By Rania El Gamal
DUBAI (Reuters) – Saudi Arabia, other OPEC states and non-OPEC allies aim to stick to a global pact on cutting oil supplies until the end of 2018 but are ready to make gradual adjustments to offset any supply shortage, a Gulf source familiar with Saudi thinking said.
The oil producers participating in the output reduction deal are satisfied with the result of their agreement, which was due to end at the end of 2018, the Gulf source told Reuters.
The deal could be extended to achieve its objectives of keeping a balanced oil market, the source said, adding that, when needed, any rise in output would be “in a gradual and deliberate fashion.”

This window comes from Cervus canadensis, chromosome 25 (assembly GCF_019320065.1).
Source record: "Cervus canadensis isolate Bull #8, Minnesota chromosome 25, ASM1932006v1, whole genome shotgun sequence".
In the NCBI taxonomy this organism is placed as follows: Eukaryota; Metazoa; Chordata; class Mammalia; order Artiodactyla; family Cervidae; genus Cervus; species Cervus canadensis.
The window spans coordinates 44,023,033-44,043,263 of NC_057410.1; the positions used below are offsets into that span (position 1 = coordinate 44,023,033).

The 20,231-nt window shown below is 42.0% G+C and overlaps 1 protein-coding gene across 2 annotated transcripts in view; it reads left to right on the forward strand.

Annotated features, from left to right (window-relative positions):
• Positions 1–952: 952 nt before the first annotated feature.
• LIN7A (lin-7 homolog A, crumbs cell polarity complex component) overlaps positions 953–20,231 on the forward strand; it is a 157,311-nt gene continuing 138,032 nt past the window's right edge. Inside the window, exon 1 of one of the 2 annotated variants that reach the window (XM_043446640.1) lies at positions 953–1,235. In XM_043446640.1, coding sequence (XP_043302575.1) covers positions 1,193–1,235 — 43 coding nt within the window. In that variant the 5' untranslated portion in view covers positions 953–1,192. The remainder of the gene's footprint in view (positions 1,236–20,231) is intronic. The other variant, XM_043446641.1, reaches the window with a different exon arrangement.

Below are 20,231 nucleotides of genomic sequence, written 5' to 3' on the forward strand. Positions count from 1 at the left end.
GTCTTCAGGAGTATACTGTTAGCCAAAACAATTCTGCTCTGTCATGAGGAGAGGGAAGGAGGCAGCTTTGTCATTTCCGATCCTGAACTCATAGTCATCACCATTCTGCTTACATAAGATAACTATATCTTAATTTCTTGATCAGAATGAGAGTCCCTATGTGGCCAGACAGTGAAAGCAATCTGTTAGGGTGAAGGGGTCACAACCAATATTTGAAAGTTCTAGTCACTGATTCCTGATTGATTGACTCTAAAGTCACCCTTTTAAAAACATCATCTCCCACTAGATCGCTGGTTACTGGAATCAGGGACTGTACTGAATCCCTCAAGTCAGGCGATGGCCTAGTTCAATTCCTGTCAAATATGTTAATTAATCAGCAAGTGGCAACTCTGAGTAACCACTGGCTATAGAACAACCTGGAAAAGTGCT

The Organization of the Petroleum Exporting Countries with Russia and several other oil producers agreed to cut output by about 1.8 million barrels per day (bpd) starting from January 2017. The curbs have driven down inventories and pushed up prices.
The producers have said they will keep the cuts in place until the end of 2018, but sources have told Reuters that Saudi Arabia and Russia were discussing the possibility of raising output by about 1 million barrels a day to cool the oil market.
OPEC meets next on June 22 to discuss oil policy.
However, the producers will continue working together, even if adjustments to the deal are made.
“Saudi Arabia, OPEC and non-OPEC … are continuing their cooperation this year and beyond, it is not something temporarily, it is going to be a long-term cooperation for the sake of a stable oil market,” the Gulf source said.
The source added that the oil market was moving towards balance and fundamentals were better than last year, “but the group is not ready yet to fully lift controls.”
(Reporting by Rania El Gamal; Editing by Edmund Blair)